By Howard R. Wolf
I have an antique sea chest that I brought back many years ago from Hong Kong, where I was teaching before the territory and its guarantee of autonomy burst into flames.
I keep special items in it, including an embroidered “thinking cap” that my father’s father, Solomon, made for me. He wasn’t educated, but possessed some wisdom, and I put it on when I need to do some serious thinking.
In this instance, it was the run-up to Thanksgiving. What would be some appropriate thoughts for one of America’s few traditional holidays, a holiday that has no religious, ethnic or racial associations, no ceremony that separates one group of Americans from others?
In fact, celebrating Thanksgiving – which means no more or less than having a traditional dinner with friends and family – is a festive ritual that helps define us as Americans, whether our ancestors landed here from England in 1640 or last year from Burma (Myanmar).
I was determined to write something about the plight of the homeless, including veterans, during this time of year and what it must feel like for them to know that others will sit by a groaning board near a fireplace in a dining room filled with the aroma of a roasted turkey.
Then my daughter called to say that she, her husband and three teenage boys would visit for a week from faraway, so I took off my thinking cap.
I knew that thought, alone, wouldn’t be a sufficient resource to deal with the invasion of these vital boys who live in a place where they do a lot of camping and hunting with bow and arrow, though they will admit, if pressed, that they’ve never managed to hurt a living creature.
After I took off my thinking cap and stowed it in the chest, along with the possibility of gaining some wisdom and adding to the quality of American life (not easy these days), I had a shot of Buffalo Trace bourbon and braced myself for what might come to pass or come through the pass.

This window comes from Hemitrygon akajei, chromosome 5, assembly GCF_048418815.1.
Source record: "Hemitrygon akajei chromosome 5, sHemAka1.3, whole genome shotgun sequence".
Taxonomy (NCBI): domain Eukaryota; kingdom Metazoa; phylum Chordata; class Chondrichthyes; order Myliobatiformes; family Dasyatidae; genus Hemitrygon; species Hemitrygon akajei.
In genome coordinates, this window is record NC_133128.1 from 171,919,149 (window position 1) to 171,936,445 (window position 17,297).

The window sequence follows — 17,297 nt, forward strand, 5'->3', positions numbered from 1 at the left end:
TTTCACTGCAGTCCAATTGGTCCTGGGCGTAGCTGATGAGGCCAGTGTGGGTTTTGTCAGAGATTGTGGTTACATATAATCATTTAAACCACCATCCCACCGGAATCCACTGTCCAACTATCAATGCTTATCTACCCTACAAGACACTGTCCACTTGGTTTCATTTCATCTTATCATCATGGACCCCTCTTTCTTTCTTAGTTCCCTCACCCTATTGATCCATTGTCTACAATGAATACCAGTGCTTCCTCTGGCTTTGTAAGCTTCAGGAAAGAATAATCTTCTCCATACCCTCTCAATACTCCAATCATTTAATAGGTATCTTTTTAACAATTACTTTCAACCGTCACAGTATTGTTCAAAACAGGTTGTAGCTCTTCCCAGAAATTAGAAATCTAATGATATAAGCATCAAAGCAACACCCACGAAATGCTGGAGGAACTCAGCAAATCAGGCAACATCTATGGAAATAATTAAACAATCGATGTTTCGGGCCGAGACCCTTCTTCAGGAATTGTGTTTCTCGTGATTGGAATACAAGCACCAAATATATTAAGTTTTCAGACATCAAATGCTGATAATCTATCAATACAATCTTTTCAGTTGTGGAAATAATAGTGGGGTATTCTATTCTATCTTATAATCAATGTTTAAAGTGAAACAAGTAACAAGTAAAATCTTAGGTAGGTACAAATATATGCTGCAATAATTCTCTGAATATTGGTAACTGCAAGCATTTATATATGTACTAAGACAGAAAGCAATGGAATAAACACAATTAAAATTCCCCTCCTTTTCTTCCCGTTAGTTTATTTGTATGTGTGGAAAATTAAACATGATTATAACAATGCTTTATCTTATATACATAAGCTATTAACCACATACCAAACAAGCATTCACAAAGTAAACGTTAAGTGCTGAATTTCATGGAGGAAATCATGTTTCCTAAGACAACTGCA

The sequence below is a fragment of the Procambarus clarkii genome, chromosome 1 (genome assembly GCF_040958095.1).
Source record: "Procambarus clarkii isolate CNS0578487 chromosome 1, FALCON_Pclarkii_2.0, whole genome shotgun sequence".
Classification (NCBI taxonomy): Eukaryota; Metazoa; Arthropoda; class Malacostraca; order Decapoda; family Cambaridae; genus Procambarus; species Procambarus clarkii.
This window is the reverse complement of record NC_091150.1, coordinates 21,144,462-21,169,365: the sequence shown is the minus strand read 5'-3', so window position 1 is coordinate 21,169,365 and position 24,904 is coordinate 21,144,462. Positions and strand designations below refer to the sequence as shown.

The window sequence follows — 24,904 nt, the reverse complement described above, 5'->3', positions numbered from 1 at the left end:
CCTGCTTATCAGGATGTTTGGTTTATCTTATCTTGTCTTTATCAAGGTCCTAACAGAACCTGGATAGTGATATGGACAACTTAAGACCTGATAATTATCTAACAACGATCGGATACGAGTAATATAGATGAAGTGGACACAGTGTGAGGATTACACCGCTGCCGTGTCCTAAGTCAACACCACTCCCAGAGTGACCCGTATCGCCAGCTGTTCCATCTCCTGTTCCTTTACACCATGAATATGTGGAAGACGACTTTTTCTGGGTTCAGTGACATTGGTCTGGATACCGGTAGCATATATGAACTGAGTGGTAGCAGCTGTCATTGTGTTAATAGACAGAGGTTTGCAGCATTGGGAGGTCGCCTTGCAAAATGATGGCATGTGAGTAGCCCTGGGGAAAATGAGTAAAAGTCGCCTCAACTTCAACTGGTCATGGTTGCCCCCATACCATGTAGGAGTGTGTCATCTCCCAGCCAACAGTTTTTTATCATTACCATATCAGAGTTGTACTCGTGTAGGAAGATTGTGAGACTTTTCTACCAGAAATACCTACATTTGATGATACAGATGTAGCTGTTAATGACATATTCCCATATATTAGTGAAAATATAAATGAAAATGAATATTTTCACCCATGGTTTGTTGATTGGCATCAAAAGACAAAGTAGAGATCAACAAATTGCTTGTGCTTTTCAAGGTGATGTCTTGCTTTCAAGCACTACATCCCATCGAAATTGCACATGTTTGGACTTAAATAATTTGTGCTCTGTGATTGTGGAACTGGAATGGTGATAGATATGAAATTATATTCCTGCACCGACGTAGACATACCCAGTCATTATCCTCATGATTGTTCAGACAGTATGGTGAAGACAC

It didn’t take long for my house to be transformed into a version of Buffalo Bill’s Wild West Show: A tent was set up in the basement; a cork bulletin board had become an archery target, and quite a few rubber darts were suctioned against the ceiling like stalactites.
Some BB guns had been smuggled in along with pellets, so that I rolled along the floor as I made my near frictionless way to the washing machine that never stopped tumbling, a form of perpetual motion.
I tried to have some secret conversations with my daughter about chaos in which I suggested – knowing I was doomed to defeat – that it might be better for all concerned if the boys had some quiet time in which we read issues of National Geographic on “Do Dogs Dream? If So, Of What?”
“The boys need exercise,” she said.
I had lost this skirmish, but wasn’t yet defeated. I was determined somehow to regain the upper hand and to restore order, so I put on my thinking cap when they were asleep.
It then came to me with the simplicity and profundity of a fortune cookie: “Enter their world, but not in the basement!”
I spent the rest of the week taking them to driving ranges, putt-putts, gyms and wood chopping contests. After a few days, they begged me to let them have a rest period.
What is the lesson for Thanksgiving? Get, or knit, yourself a thinking cap before the family arrives. You may need one!
Howard R. Wolf puts his thinking cap to good use.